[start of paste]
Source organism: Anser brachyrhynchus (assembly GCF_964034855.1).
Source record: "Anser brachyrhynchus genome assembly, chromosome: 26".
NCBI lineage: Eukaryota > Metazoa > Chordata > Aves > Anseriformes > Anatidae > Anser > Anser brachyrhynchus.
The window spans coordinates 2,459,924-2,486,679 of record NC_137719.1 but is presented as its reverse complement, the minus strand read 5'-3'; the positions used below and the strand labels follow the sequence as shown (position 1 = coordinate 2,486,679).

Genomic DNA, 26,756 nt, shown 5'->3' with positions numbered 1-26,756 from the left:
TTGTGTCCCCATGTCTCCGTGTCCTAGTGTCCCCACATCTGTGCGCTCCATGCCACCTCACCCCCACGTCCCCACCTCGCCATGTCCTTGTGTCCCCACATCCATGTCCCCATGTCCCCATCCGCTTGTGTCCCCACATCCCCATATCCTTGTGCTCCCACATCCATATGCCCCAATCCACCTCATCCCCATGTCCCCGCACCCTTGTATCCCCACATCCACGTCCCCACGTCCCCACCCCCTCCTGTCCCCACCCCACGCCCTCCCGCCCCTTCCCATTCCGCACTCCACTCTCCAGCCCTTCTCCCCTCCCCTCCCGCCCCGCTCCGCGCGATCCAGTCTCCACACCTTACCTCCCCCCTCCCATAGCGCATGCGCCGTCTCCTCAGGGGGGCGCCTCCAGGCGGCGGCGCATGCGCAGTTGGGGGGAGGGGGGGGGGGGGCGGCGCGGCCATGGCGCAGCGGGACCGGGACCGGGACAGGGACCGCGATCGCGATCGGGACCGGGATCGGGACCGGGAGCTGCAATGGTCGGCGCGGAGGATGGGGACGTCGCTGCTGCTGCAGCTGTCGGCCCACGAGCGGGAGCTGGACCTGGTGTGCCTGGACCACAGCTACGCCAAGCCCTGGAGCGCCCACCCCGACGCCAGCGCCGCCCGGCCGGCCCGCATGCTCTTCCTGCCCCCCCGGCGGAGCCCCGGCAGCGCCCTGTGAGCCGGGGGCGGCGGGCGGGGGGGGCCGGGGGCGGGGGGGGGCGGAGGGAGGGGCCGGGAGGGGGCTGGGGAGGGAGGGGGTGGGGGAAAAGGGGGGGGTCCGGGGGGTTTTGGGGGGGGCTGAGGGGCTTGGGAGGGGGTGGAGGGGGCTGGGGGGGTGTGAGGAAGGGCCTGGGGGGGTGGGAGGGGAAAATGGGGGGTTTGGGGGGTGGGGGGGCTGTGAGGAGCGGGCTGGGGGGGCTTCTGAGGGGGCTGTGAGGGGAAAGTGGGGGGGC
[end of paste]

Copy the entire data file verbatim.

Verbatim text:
Source organism: Anser brachyrhynchus (assembly GCF_964034855.1).
Source record: "Anser brachyrhynchus genome assembly, chromosome: 26".
NCBI lineage: Eukaryota > Metazoa > Chordata > Aves > Anseriformes > Anatidae > Anser > Anser brachyrhynchus.
The window spans coordinates 2,459,924-2,486,679 of record NC_137719.1 but is presented as its reverse complement, the minus strand read 5'-3'; the positions used below and the strand labels follow the sequence as shown (position 1 = coordinate 2,486,679).

Genomic DNA, 26,756 nt, shown 5'->3' with positions numbered 1-26,756 from the left:
TTGTGTCCCCATGTCTCCGTGTCCTAGTGTCCCCACATCTGTGCGCTCCATGCCACCTCACCCCCACGTCCCCACCTCGCCATGTCCTTGTGTCCCCACATCCATGTCCCCATGTCCCCATCCGCTTGTGTCCCCACATCCCCATATCCTTGTGCTCCCACATCCATATGCCCCAATCCACCTCATCCCCATGTCCCCGCACCCTTGTATCCCCACATCCACGTCCCCACGTCCCCACCCCCTCCTGTCCCCACCCCACGCCCTCCCGCCCCTTCCCATTCCGCACTCCACTCTCCAGCCCTTCTCCCCTCCCCTCCCGCCCCGCTCCGCGCGATCCAGTCTCCACACCTTACCTCCCCCCTCCCATAGCGCATGCGCCGTCTCCTCAGGGGGGCGCCTCCAGGCGGCGGCGCATGCGCAGTTGGGGGGAGGGGGGGGGGGGGCGGCGCGGCCATGGCGCAGCGGGACCGGGACCGGGACAGGGACCGCGATCGCGATCGGGACCGGGATCGGGACCGGGAGCTGCAATGGTCGGCGCGGAGGATGGGGACGTCGCTGCTGCTGCAGCTGTCGGCCCACGAGCGGGAGCTGGACCTGGTGTGCCTGGACCACAGCTACGCCAAGCCCTGGAGCGCCCACCCCGACGCCAGCGCCGCCCGGCCGGCCCGCATGCTCTTCCTGCCCCCCCGGCGGAGCCCCGGCAGCGCCCTGTGAGCCGGGGGCGGCGGGCGGGGGGGGCCGGGGGCGGGGGGGGGCGGAGGGAGGGGCCGGGAGGGGGCTGGGGAGGGAGGGGGTGGGGGAAAAGGGGGGGGTCCGGGGGGTTTTGGGGGGGGCTGAGGGGCTTGGGAGGGGGTGGAGGGGGCTGGGGGGGTGTGAGGAAGGGCCTGGGGGGGTGGGAGGGGAAAATGGGGGGTTTGGGGGGTGGGGGGGCTGTGAGGAGCGGGCTGGGGGGGCTTCTGAGGGGGCTGTGAGGGGAAAGTGGGGGGGC